I recently posted on Facebook for some friends about an incredibly cheap radio out of China. It's the Baofeng UV-5R.
The little dual-band radio has been the source of much consternation among the old guard of amateur radio because of it's cheap construction, low quality display, and some technical problems with the radio (some which make it technically illegal to operate on some frequencies). However, it is 100% legal to operate on the 2m amateur band (144-148MHz). The price of this radio is what makes all shortcomings able to be overlooked. It costs $25 on Amazon with free shipping for Prime customers!
Now, the radio is not a super great radio, but it's a phenomenal starter radio. (Or, as I call the one I keep in my car, a "burner" radio. I can drop it, lose it, or have it stolen and I simply would not care.) If one were to purchase this little capable radio for the mere $25 price tag, one should also get a couple of pieces of kit that should be standard: a better after-market antenna (Option 1 or Option 2) and a USB programming cable in order to program all the frequencies of nearby repeaters using software like CHiRP. All in, the whole kit still comes in around $40 which is still a fraction of the cost of a dual band radio from one of the major amateur radio manufacturers like Icom, Kenwood, or Yaesu.
Anyone interested in amateur radio should consider studying for their license before dropping any money on a radio. While the radio is cheap, it's still money wasted if you can't use it because you don't have a license. The student guide's I most often recommend are the Technician study guide by Gordon West, WB6NOA, or the Technician study guide by the ARRL. Once you've studied a little, I recommend taking free online practice tests like HamStudy.org until you're consistently getting 75% or better. There are plenty of other online resources to help you study such as the YouTube series by Dave Casler and Ham College by the AmateurLogic guys.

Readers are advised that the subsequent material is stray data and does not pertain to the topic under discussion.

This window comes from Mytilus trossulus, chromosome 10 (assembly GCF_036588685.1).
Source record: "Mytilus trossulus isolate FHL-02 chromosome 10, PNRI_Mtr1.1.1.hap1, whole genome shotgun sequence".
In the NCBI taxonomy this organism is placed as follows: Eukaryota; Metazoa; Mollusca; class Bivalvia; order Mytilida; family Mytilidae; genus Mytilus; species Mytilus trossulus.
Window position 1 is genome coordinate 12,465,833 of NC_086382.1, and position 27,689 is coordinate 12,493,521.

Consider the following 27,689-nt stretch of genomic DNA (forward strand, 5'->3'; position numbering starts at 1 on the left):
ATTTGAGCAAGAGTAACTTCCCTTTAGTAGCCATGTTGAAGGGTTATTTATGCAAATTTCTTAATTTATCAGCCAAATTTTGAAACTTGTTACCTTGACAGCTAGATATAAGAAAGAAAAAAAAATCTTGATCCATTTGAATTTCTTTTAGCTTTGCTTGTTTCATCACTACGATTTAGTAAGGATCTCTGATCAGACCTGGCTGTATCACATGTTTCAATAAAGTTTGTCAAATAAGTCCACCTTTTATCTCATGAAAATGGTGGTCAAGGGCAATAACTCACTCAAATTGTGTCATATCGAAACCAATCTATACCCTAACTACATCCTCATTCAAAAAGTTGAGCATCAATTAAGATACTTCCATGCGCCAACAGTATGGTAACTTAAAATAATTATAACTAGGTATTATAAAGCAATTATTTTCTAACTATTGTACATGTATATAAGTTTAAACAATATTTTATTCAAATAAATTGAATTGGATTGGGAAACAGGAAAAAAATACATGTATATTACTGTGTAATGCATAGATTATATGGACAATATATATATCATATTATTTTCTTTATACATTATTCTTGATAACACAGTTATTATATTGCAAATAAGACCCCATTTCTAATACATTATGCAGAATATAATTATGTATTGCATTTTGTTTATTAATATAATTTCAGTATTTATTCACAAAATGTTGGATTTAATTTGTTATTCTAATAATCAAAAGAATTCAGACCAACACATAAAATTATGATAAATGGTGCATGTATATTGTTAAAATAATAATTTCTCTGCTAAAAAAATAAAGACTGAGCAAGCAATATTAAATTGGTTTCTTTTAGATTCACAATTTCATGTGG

Once you've studied, it's time to test. The Technician license is fairly easy enough. It's 35 questions, multiple choice, and the questions and answers are all public knowledge! There's no secret. Your test will be made up of the same questions with the same answer choices that you studied in the book or online. You only need to get 26 of them correct to get a passing score of 75%. Testing can usually be found within a short drive of wherever you live. The ARRL VEC has a huge number of testing locations put on by various local clubs, the W5YI Group also has a large group of test proctoring locations, and then the smallest of the three options is the Laurel VEC. (The cool thing with Laurel is that while there are so few clubs, they offer testing for free and are generally faster than the others in terms of processing your test results and getting you your license - so perhaps worth the drive to find a location!)
So hopefully that helps get you off and running with the cool amateur radio hobby I've enjoyed for quite some time now. I look forward to talking to you on the radio someday!